The ECB raises interest rates more than the flag in the race to curb inflation

  • All courses increase by 50 basis points
  • Inflation remains “undesirably” high
  • The ECB supports “anti-fragmentation” tool called TPI
  • The ECB “can go big” on that, says Lagarde

FRANKFURT, July 21 (Reuters) – The European Central Bank raised interest rates by more than expected on Thursday as concerns about current inflation outperformed concerns about growth, even as the eurozone economy suffers from the effects of Russia’s war in Ukraine.

The ECB raised its reference deposit rate by 50 basis points to zero percent, breaking its own guidance for a 25 basis point movement when it joined forces with global counterparts to increase borrowing costs. It was the ECB’s first rate hike in 11 years.

Politicians also agreed to provide extra aid to the more indebted nations of the 19-nation currency bloc – Italy among them – with a new bond-buying scheme intended to limit the increase in their borrowing costs and thus limit financial fragmentation.

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After concluding an eight-year experiment with negative interest rates, the ECB also raised its key refinancing rate to 0.50%, promising more increases, possibly as soon as the September 8 meeting, and more to follow later.

ECB President Christine Lagarde said a clear deterioration in the inflation outlook and unanimous support for the anti-fragmentation instrument justified the larger move.

“Price pressure is spreading to more and more sectors,” said Lagarde. “We expect inflation to remain undesirably high for some time.” She listed driving factors including higher food and energy costs and wage increases.

“All in all, we decided that it would be appropriate to take a bigger step towards getting out of negative interest rates.”

But even though the ECB is now moving faster, Lagarde said, the terminal interest rate – or the level at which the increases end – has not changed.

The ECB did not provide guidance for its expected rate hike in September, saying only that further increases would be appropriate and decisions would be made face-to-face.

The ECB had for several weeks guided the markets to expect a 25 basis point increase on Thursday, but sources close to the discussion said that 50 basis points came into play shortly before the meeting as part of an agreement including aid to indebted countries.

With inflation already approaching double-digit territory, it is in danger of being anchored well above the ECB’s 2% target, with any gas shortages over the coming winter likely to push prices even higher, and maintain rapid inflation.

Lagarde warned that the risk to the inflation outlook was on the upside and has intensified, especially as the war is likely to drag on and keep energy prices high for longer.

Economists asked by Reuters had predicted an increase of 25 basis points, but most favored an increase of 50 basis points, which lifted the ECB’s record low minus 0.5% deposit rate to zero. read more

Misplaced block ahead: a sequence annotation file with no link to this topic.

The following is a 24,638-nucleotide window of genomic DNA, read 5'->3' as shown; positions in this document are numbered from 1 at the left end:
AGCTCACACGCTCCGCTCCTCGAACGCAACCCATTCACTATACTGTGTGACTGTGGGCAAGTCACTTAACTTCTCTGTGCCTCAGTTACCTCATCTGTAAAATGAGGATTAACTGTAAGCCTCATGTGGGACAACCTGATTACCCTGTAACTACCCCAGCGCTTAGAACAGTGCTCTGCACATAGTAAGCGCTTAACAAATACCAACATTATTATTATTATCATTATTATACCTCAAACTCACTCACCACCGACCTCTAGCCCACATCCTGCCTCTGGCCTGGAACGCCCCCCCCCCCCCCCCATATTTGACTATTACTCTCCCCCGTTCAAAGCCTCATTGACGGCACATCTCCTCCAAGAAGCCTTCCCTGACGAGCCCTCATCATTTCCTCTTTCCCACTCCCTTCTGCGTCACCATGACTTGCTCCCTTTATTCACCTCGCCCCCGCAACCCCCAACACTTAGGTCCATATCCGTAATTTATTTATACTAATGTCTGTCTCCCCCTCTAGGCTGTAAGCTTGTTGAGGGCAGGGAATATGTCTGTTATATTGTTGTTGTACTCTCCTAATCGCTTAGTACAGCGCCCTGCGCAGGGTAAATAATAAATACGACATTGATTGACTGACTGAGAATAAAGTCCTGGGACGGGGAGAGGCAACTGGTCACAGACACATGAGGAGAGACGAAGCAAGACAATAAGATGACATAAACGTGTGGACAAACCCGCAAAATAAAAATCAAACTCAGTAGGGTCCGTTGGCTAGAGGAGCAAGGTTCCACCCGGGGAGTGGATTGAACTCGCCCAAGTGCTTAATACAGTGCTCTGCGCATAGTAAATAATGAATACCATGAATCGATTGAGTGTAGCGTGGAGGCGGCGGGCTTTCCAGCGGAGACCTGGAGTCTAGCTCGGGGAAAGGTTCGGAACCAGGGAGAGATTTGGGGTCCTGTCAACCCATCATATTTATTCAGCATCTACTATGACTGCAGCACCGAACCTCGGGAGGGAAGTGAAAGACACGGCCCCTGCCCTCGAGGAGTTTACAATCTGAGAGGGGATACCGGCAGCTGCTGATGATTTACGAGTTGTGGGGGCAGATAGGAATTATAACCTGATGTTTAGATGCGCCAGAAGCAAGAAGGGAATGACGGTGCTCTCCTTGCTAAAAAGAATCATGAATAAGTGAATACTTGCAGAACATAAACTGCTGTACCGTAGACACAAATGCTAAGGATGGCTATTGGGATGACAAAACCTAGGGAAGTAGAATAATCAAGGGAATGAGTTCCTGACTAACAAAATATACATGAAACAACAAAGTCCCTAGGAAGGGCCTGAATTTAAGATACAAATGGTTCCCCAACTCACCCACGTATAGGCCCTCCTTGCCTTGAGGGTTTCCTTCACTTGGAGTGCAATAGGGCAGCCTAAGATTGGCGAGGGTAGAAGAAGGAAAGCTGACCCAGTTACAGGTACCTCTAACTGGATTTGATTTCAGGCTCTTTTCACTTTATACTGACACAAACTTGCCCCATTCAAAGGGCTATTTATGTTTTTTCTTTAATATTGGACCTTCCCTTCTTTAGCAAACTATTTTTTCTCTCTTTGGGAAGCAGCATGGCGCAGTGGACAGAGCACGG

The euro climbed as much as 0.8% to $ 1.0261, after trading at $ 1.0198 just before the statement, but turned negative on the day Lagarde spoke. The markets are now pricing in an interest rate increase of almost 50 basis points in September and see a total of 124 basis points rising for the rest of the year.


The new bond purchase scheme, called the Transmission Protection Instrument (TPI), is intended to limit the increase in borrowing costs across the entire currency block as the policy tightens.

“The extent of TPI purchases depends on the severity of the risks facing political transmission,” the ECB said in a statement. “The TPI will ensure that monetary policy is transferred evenly across all euro area countries.”

As ECB interest rates rise, borrowing costs increase disproportionately for countries such as Italy, Spain or Portugal as investors demand a larger premium to keep their debt.

“The ECB is capable of going big for that,” Lagarde said.

Activation of the instrument will be entirely within the ECB’s discretion, and the bank will target bonds in the public sector with maturities between one and 10 years.

Countries will be eligible if they comply with EU fiscal rules and do not face “serious macroeconomic imbalances”. Compliance with obligations under the EU Recovery and Resilience Facility will be necessary, and there will also be a need for an assessment of current sustainability.

The ECB’s commitment on Thursday comes as a political crisis in Italy is already weighing on markets after Prime Minister Mario Draghi, Lagarde’s predecessor in the ECB, resigned.

The yield spread between Italian and German 10-year bonds rose to 246.5 basis points during Lagarde’s press conference, not far from the 250 basis point level that triggered an ECB crisis meeting last month.

The ECB’s rise of 50 basis points means that it remains behind its global competitors, especially the US Federal Reserve, which raised interest rates by 75 basis points last month and is likely to move by a similar margin in July.

But the eurozone is more exposed to the war in Ukraine, and a threatened disruption in gas supplies from Russia could tip the bloc into recession, leaving decision-makers with a dilemma of balancing growth and inflation concerns.

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Author by Mark John; Edited by Toby Chopra, John Stonestreet and Catherine Evans

Our standards: Thomson Reuters Trust Principles.

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